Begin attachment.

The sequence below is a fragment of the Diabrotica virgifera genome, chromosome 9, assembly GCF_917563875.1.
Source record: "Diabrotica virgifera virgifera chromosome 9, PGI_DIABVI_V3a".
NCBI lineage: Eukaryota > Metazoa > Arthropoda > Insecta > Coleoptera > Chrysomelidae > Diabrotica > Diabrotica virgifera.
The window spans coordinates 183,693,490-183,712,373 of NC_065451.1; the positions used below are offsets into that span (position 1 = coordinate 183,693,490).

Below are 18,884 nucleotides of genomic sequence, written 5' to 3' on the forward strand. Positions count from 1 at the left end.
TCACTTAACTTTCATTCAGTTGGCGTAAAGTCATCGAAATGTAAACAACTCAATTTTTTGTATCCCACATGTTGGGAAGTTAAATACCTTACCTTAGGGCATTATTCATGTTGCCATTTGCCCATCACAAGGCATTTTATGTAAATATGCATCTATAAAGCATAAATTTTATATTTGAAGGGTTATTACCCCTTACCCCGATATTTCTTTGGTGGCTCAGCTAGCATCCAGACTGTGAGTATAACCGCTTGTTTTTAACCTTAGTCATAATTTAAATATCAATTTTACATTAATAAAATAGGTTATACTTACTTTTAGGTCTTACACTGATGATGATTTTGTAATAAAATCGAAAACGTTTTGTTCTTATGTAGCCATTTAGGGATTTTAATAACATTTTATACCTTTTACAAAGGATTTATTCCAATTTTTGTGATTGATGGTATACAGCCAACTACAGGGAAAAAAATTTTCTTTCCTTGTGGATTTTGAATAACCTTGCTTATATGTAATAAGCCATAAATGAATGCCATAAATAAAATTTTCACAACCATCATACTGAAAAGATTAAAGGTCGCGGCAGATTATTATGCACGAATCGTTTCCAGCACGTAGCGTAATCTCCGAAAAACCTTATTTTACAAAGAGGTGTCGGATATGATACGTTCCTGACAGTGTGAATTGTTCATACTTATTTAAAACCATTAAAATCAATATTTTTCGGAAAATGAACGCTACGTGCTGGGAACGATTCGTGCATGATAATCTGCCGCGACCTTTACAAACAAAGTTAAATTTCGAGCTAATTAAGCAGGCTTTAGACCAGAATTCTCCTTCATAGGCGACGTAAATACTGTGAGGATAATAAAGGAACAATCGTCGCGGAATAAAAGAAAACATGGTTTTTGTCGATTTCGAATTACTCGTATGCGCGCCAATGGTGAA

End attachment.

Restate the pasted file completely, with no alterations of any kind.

The sequence below is a fragment of the Diabrotica virgifera genome, chromosome 9, assembly GCF_917563875.1.
Source record: "Diabrotica virgifera virgifera chromosome 9, PGI_DIABVI_V3a".
NCBI lineage: Eukaryota > Metazoa > Arthropoda > Insecta > Coleoptera > Chrysomelidae > Diabrotica > Diabrotica virgifera.
The window spans coordinates 183,693,490-183,712,373 of NC_065451.1; the positions used below are offsets into that span (position 1 = coordinate 183,693,490).

Below are 18,884 nucleotides of genomic sequence, written 5' to 3' on the forward strand. Positions count from 1 at the left end.
TCACTTAACTTTCATTCAGTTGGCGTAAAGTCATCGAAATGTAAACAACTCAATTTTTTGTATCCCACATGTTGGGAAGTTAAATACCTTACCTTAGGGCATTATTCATGTTGCCATTTGCCCATCACAAGGCATTTTATGTAAATATGCATCTATAAAGCATAAATTTTATATTTGAAGGGTTATTACCCCTTACCCCGATATTTCTTTGGTGGCTCAGCTAGCATCCAGACTGTGAGTATAACCGCTTGTTTTTAACCTTAGTCATAATTTAAATATCAATTTTACATTAATAAAATAGGTTATACTTACTTTTAGGTCTTACACTGATGATGATTTTGTAATAAAATCGAAAACGTTTTGTTCTTATGTAGCCATTTAGGGATTTTAATAACATTTTATACCTTTTACAAAGGATTTATTCCAATTTTTGTGATTGATGGTATACAGCCAACTACAGGGAAAAAAATTTTCTTTCCTTGTGGATTTTGAATAACCTTGCTTATATGTAATAAGCCATAAATGAATGCCATAAATAAAATTTTCACAACCATCATACTGAAAAGATTAAAGGTCGCGGCAGATTATTATGCACGAATCGTTTCCAGCACGTAGCGTAATCTCCGAAAAACCTTATTTTACAAAGAGGTGTCGGATATGATACGTTCCTGACAGTGTGAATTGTTCATACTTATTTAAAACCATTAAAATCAATATTTTTCGGAAAATGAACGCTACGTGCTGGGAACGATTCGTGCATGATAATCTGCCGCGACCTTTACAAACAAAGTTAAATTTCGAGCTAATTAAGCAGGCTTTAGACCAGAATTCTCCTTCATAGGCGACGTAAATACTGTGAGGATAATAAAGGAACAATCGTCGCGGAATAAAAGAAAACATGGTTTTTGTCGATTTCGAATTACTCGTATGCGCGCCAATGGTGAA